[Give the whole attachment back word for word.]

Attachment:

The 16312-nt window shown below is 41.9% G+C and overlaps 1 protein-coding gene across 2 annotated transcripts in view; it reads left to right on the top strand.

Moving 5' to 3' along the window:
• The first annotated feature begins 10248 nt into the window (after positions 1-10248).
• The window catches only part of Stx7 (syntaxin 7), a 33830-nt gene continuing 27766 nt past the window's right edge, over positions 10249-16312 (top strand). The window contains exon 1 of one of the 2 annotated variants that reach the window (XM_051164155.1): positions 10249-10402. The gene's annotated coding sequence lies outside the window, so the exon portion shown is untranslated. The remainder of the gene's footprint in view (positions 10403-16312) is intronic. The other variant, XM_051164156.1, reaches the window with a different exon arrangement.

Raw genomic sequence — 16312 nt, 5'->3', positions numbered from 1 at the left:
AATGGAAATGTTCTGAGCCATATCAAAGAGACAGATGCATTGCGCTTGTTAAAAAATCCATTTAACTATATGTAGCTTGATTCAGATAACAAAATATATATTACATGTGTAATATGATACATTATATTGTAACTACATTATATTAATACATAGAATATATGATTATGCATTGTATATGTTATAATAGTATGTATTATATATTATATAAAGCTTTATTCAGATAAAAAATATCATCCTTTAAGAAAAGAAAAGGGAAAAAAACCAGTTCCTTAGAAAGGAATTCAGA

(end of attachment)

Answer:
The 16312-nt window shown below is 41.9% G+C and overlaps 1 protein-coding gene across 2 annotated transcripts in view; it reads left to right on the top strand.

Moving 5' to 3' along the window:
• The first annotated feature begins 10248 nt into the window (after positions 1-10248).
• The window catches only part of Stx7 (syntaxin 7), a 33830-nt gene continuing 27766 nt past the window's right edge, over positions 10249-16312 (top strand). The window contains exon 1 of one of the 2 annotated variants that reach the window (XM_051164155.1): positions 10249-10402. The gene's annotated coding sequence lies outside the window, so the exon portion shown is untranslated. The remainder of the gene's footprint in view (positions 10403-16312) is intronic. The other variant, XM_051164156.1, reaches the window with a different exon arrangement.

Raw genomic sequence — 16312 nt, 5'->3', positions numbered from 1 at the left:
AATGGAAATGTTCTGAGCCATATCAAAGAGACAGATGCATTGCGCTTGTTAAAAAATCCATTTAACTATATGTAGCTTGATTCAGATAACAAAATATATATTACATGTGTAATATGATACATTATATTGTAACTACATTATATTAATACATAGAATATATGATTATGCATTGTATATGTTATAATAGTATGTATTATATATTATATAAAGCTTTATTCAGATAAAAAATATCATCCTTTAAGAAAAGAAAAGGGAAAAAAACCAGTTCCTTAGAAAGGAATTCAGA